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Wakanda Forever! (Or at least until the next mega-blockbuster drops.)

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Wakanda Forever! (Or at least until the next mega-blockbuster drops.)

Paul Lewis

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Some movies set out to share a moral, some to send a message, and some just to entertain us — “Black Panther” seems determined to do all three. In the latest release from Marvel Studios, king T’Challa, alongside his noble ex-girlfriend Nakia, his kick-ass bodyguard Okoye, and fish out of water Martin Freeman, set out to save the technologically advanced African nation of Wakanda from a mistake made years ago by his dead father.

Hopefully the casting director for “Black Panther” was well paid because they were on a hot streak when they nailed this one down. Overall the casting in this movie is stellar.

Chadwick Boseman is nothing short of regal in his role as T’Challa, the film’s eponymous namesake and king of Wakanda. As T’Challa, Boseman exudes an air of casual nobility while still managing to portray a man struggling to come to terms with what it means to be king. Ever at T’Challa’s side is his faithful bodyguard Okoye played with impressive presence by Danai Gurira, whom many will remember as the somehow less badass Michonne from AMC’s “The Walking Dead”.

Playing opposite Boseman is Micheal B. Jordan, of “Friday Night Lights” and “The Wire” fame. Jordan plays the film’s antagonist, Killmonger, and while the name conjures images of a man with laser eyes and a chainsaw for an arm, this actually belies the character’s true nuance. Jordan manages to bring this character to vivid life and, despite a couple acts of “evil for evil’s sake”, makes Killmonger into a believable and piteous character.

Rounding out the cast is Martin Freeman playing CIA agent Everett K. Ross with his usual charm, Andy Serkis’ delightfully crazy Ulyesses Klaue, Letitia Wright as T’Challa’s lovingly eccentric and buoyant younger sister Shuri, the inestimable Forest Whitaker as the high priest Zuri and Lupita Nyong’o as T’Challa’s ex-girlfriend Nakia.

While the bare bones of Black Panther is your standard “hero’s journey” the meat of the story is something else entirely. At times, it can even be hard to tell if the hero of this journey is T’Challa himself or the entire nation of Wakanda, and this is where Black Panther diverges from your typical super hero power fantasy escapism. This movie is not just about a man gaining power and overcoming his adversaries, but about a man realizing the responsibility of that power and using it to uplift his community.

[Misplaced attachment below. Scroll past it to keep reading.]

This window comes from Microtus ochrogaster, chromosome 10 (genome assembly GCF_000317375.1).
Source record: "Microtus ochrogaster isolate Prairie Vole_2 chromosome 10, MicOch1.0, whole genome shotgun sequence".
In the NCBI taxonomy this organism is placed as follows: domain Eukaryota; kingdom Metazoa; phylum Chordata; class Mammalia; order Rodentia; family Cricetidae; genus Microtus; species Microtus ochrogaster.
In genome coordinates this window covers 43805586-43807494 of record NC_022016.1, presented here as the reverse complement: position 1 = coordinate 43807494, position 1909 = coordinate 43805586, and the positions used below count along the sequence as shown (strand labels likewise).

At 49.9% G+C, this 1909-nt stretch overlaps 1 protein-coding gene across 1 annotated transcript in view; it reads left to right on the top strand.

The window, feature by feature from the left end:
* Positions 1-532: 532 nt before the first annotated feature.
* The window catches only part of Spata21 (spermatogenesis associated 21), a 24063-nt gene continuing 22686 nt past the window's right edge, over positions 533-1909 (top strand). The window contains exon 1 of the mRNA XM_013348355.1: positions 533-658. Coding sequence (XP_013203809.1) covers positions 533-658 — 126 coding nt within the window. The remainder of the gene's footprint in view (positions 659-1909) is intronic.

The super hero genre is awash with stereo-typically grizzled white men and “Black Panther” seems like it is trying to make up for all of that imbalance in one fell swoop. From the unabashedly Afro-futurist vibes to the unmissable confidence and power of its female leads, this movie wants you to know that not only is it unafraid to upset the proverbial apple cart, but it is doing so with a ten mile wide grin.

All that being said, there are times where “Black Panther’s” ambition surpasses it’s reach. So much is happening in this movie, both on the surface and below, that it can be hard to tell what exactly is the point of any given scene. Additionally, for those who like their super hero action simple, fast, and loud, the social undertones of the movie may detract somewhat from their enjoyment.

Black Panther is rated PG-13 for scenes of action violence and apparently a brief rude gesture that this reviewer regrets missing. While Black Panther is full of scenes of violence, it is of the lightest kind. Very little blood is present and the action is mostly kinetic super hero fluff. Anyone who can watch Captain America punching out a Nazi or Iron Man drinking a particularly stiff martini is more than old enough to enjoy this film.

Black Panther is a movie that sets out to destroy the mold and it seems to, at the very least, accomplish that. From the superb acting to the startlingly on point musical score, Black Panther is an arrestingly beautiful extravaganza delivering a strong message. It’s easy to imagine a man in a high office, probably white and wearing a nicely tailored suit, saying “Let’s make this the black Captain America,” however it is clear that in its production, this film was touched by the hands of many who cared deeply. That, above all else, shows through.

This reviewer gives “Black Panther” 9/10.

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Wakanda Forever! (Or at least until the next mega-blockbuster drops.)